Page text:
Assuming I have a defenseless client computer running Windows 7 that will happily allow any javascript code it comes across on the internet, what's the worst damage that could be inflicted?

I'm unclear on javascript's "reach". Could it erase files on the hard disk? Could it change user access permissions? What horrible fate is NoScript saving me from on a daily basis?

3 Answers 3


The intended reach of Javascript is limited so it can not access the desktop nor any files in your computer. The security of your computer is limited to how up-to-date the browser is (patching etc), and the associated Plugins.

On the other side, "bad guys" try to find holes in technology and use that knowledge to gain access to something they otherwise wouldn't. When this happens, and the vendor is aware of it, a patch is released.

A few bad things Javascript can do:

  • Javascript alone might allow all the information of a poorly written website to be sent to a "bad guy". This is called XSS / CRSF.

  • It can also cause your logged in account to make changes to websites (editing financial data of a different unrelated site) without you knowing.

  • Finally in regards to your local computer, the exposure depends what add-ins are installed (Flash, etc). If the client has an old version of flash installed, then your whole PC can have malicious software installed on it, or have security dialogs altered to confuse even an educated/informed user.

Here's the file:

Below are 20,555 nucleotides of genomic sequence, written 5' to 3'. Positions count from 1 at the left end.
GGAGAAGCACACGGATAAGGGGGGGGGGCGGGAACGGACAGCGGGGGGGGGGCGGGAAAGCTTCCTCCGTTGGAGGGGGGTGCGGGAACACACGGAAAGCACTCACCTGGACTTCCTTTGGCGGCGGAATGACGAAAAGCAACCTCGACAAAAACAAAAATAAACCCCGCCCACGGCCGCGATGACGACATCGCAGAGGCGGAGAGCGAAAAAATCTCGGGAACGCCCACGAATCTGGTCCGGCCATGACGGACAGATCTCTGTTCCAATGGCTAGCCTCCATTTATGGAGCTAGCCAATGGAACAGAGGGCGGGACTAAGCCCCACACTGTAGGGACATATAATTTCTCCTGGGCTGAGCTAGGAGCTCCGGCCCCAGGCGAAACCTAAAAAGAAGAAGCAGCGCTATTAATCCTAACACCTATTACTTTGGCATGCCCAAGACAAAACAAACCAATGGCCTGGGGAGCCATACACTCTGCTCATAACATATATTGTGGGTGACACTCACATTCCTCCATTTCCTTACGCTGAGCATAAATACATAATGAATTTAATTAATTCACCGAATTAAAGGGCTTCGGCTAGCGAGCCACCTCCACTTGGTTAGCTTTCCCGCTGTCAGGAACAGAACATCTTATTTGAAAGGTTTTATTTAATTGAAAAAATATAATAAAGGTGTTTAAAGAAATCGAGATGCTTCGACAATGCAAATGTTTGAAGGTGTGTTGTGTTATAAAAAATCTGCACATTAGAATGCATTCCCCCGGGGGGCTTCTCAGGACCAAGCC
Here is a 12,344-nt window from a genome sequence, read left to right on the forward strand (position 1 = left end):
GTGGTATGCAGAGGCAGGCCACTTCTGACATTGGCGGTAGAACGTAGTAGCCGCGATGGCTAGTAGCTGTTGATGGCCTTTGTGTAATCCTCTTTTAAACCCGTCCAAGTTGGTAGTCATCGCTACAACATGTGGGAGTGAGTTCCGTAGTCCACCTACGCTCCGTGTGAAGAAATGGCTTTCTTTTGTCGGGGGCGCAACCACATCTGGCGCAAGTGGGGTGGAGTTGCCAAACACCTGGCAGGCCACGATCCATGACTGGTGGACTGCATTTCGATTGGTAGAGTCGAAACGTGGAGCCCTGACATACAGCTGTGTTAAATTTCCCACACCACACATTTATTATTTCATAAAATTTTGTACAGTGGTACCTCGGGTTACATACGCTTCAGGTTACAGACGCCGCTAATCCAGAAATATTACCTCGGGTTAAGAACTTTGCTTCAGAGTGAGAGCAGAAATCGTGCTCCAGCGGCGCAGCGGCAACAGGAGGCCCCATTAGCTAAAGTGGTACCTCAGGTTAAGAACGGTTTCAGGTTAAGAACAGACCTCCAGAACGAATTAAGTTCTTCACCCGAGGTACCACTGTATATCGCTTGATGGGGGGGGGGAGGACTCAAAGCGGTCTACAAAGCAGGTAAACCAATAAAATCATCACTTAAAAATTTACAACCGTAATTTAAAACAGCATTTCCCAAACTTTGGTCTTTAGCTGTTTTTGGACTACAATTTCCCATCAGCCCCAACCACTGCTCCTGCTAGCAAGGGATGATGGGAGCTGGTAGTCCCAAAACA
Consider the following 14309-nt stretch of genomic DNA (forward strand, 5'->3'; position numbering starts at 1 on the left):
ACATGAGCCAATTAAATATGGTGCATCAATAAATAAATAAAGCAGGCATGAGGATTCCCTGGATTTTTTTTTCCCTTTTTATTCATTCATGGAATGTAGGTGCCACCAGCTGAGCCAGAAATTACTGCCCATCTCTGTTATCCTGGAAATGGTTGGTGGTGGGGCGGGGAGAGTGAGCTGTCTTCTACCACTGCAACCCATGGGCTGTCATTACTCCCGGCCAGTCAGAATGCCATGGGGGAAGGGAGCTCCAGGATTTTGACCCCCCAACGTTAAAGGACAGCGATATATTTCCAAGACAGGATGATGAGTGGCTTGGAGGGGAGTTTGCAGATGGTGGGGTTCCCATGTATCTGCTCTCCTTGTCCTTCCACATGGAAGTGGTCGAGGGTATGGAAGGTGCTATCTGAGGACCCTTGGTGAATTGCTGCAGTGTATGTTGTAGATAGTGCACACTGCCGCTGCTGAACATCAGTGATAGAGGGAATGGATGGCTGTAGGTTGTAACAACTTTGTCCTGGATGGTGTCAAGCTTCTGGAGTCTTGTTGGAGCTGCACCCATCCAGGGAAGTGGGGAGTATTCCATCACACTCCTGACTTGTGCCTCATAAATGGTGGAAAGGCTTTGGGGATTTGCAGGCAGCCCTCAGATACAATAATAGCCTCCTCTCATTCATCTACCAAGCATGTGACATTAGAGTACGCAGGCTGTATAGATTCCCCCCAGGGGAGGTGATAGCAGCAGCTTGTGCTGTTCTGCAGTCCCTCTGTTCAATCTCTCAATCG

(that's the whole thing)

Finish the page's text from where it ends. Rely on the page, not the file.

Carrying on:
• 2
    Since jscript explicitly provides for integration with native code applications on the client - if the code can get out of the sandbox it can do just about anything on an MSWindows machine.
    – symcbean
    Feb 7, 2012 at 13:56
  • 1
    Likewise, it may be possible for javascript to get out of the sandbox and affect Mac and Unix machines as well. Feb 7, 2012 at 14:35
  • No - even outside of the sandbox ECMAscript is much more limited in what it can do.
    – symcbean
    Feb 29, 2012 at 9:42
  • Currently it is not possible to do any harm on client's computer in Google Chrome, by just using JavaScript. Mar 18, 2012 at 1:57

As a client on a web-browser, javascript doesn't typically present a threat to your file system or changing permissions. There have been a few exceptions/vulnerabilities e.g., this issue in jscript or this one in firefox 3.5 jit compiler, but these vulnerabilities are generally patched in the web browser (and relatively rare for plain-old javascript, esp compared to other plugins like flash/java applets).

The bigger danger with malicious javascript is cross-site scripting (XSS ) or cross-site request forgery (CSRF ). On a poorly configured website where untrusted user-generated content can put javascript that's executed on other people's pages, the javascript can perform actions from the perspective of the other user.


The other answers are probably best, but consider the following as well:

  • As mentioned before, if a host is on a domain, any domain resources are that much easier to reach. A single compromised host is often times enough to allow bad guys the entry point they need for the network.

  • This one is a little different, but a compromised host could be used to store illegal files. Not necessarily ideal for the bad guy, but you then become liable for any files found on your drive (should you be investigated by law enforcement).

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